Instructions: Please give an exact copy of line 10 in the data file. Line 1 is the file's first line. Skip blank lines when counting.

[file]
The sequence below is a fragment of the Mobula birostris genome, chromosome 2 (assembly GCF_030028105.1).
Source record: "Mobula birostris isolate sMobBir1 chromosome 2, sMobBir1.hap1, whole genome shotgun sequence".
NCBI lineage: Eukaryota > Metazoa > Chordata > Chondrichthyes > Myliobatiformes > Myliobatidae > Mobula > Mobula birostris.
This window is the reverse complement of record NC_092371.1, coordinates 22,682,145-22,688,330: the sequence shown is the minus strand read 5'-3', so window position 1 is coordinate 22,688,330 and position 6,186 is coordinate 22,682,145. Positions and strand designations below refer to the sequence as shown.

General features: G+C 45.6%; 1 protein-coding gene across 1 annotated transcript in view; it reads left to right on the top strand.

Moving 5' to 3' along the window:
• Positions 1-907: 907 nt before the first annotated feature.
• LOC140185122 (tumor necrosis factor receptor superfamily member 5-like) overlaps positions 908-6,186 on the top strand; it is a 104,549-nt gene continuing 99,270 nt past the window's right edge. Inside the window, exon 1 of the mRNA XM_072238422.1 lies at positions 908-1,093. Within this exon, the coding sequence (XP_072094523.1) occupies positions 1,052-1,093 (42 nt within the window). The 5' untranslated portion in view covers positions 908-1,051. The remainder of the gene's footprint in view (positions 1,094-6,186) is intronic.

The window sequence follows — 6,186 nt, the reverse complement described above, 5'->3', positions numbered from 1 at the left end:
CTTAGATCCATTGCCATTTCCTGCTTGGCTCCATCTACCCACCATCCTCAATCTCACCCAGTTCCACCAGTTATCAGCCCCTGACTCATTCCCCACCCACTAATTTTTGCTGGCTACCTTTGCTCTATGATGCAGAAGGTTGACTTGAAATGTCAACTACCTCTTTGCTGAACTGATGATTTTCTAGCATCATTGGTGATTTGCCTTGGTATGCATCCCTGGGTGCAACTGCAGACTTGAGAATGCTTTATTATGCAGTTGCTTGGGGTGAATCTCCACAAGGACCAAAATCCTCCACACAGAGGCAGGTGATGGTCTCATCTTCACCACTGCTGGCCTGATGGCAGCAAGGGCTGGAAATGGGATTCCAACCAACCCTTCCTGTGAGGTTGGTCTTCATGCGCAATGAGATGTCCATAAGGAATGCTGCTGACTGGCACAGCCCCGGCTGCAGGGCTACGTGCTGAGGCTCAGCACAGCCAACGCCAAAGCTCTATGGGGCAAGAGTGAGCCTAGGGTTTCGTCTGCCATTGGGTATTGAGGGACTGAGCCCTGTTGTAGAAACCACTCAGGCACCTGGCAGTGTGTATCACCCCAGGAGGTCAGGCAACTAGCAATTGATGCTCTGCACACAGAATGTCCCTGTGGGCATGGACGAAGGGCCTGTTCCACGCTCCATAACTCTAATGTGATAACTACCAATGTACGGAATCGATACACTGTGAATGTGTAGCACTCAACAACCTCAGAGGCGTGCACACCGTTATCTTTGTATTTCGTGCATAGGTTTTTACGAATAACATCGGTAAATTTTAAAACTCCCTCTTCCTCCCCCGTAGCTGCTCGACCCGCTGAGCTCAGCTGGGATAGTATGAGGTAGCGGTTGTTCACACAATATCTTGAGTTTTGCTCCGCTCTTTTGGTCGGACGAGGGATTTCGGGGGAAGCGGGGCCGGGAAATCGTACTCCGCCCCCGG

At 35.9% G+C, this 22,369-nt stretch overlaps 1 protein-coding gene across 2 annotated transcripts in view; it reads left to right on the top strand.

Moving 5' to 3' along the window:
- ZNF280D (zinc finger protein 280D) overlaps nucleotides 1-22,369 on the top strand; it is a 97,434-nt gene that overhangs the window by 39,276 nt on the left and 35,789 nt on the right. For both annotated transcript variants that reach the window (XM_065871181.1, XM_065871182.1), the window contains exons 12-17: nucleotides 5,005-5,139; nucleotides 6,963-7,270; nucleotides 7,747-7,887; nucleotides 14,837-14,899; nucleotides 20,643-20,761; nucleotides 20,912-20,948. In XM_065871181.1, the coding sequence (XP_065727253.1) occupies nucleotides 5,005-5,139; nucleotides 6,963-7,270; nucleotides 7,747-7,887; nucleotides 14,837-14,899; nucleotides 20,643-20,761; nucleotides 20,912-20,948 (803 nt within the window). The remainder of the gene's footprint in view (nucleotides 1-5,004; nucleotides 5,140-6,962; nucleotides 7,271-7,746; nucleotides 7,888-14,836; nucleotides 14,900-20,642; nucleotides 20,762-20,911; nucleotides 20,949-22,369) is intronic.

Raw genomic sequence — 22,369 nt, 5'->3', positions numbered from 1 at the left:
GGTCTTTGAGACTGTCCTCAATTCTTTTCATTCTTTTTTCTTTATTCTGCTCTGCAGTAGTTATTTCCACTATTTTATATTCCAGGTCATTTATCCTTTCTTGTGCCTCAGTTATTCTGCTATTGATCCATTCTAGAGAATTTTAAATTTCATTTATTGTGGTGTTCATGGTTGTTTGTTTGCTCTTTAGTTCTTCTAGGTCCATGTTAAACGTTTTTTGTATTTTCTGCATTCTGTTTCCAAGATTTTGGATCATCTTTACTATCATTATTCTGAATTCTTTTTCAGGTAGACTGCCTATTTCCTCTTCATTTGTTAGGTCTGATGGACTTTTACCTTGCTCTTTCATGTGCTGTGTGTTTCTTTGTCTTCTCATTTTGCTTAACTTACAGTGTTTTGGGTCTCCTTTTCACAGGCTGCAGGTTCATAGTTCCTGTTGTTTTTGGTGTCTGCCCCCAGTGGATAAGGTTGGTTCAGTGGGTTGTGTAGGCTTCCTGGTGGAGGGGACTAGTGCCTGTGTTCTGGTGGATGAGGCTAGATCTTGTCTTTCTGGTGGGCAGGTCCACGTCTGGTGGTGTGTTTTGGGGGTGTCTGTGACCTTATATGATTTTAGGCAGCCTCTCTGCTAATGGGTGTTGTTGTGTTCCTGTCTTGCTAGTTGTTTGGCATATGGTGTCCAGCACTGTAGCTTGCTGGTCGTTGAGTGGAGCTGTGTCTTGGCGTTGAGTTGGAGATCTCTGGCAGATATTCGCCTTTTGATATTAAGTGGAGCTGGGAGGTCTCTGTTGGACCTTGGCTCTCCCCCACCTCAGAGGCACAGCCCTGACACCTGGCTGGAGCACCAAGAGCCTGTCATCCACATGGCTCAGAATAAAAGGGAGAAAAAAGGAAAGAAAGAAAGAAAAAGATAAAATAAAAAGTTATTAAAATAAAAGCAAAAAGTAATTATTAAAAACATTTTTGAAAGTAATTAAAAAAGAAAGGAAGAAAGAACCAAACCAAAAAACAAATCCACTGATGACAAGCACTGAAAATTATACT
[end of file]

CTTAGATCCATTGCCATTTCCTGCTTGGCTCCATCTACCCACCATCCTCAATCTCACCCAGTTCCACCAGTTATCAGCCCCTGACTCATTCCCCACCCACTAATTTTTGCTGGCTACCTTTGCTCTATGATGCAGAAGGTTGACTTGAAATGTCAACTACCTCTTTGCTGAACTGATGATTTTCTAGCATCATTGGTGATTTGCCTTGGTATGCATCCCTGGGTGCAACTGCAGACTTGAGAATGCTTTATTATGCAGTTGCTTGGGGTGAATCTCCACAAGGACCAAAATCCTCCACACAGAGGCAGGTGATGGTCTCATCTTCACCACTGCTGGCCTGATGGCAGCAAGGGCTGGAAATGGGATTCCAACCAACCCTTCCTGTGAGGTTGGTCTTCATGCGCAATGAGATGTCCATAAGGAATGCTGCTGACTGGCACAGCCCCGGCTGCAGGGCTACGTGCTGAGGCTCAGCACAGCCAACGCCAAAGCTCTATGGGGCAAGAGTGAGCCTAGGGTTTCGTCTGCCATTGGGTATTGAGGGACTGAGCCCTGTTGTAGAAACCACTCAGGCACCTGGCAGTGTGTATCACCCCAGGAGGTCAGGCAACTAGCAATTGATGCTCTGCACACAGAATGTCCCTGTGGGCATGGACGAAGGGCCTGTTCCACGCTCCATAACTCTAATGTGATAACTACCAATGTACGGAATCGATACACTGTGAATGTGTAGCACTCAACAACCTCAGAGGCGTGCACACCGTTATCTTTGTATTTCGTGCATAGGTTTTTACGAATAACATCGGTAAATTTTAAAACTCCCTCTTCCTCCCCCGTAGCTGCTCGACCCGCTGAGCTCAGCTGGGATAGTATGAGGTAGCGGTTGTTCACACAATATCTTGAGTTTTGCTCCGCTCTTTTGGTCGGACGAGGGATTTCGGGGGAAGCGGGGCCGGGAAATCGTACTCCGCCCCCGG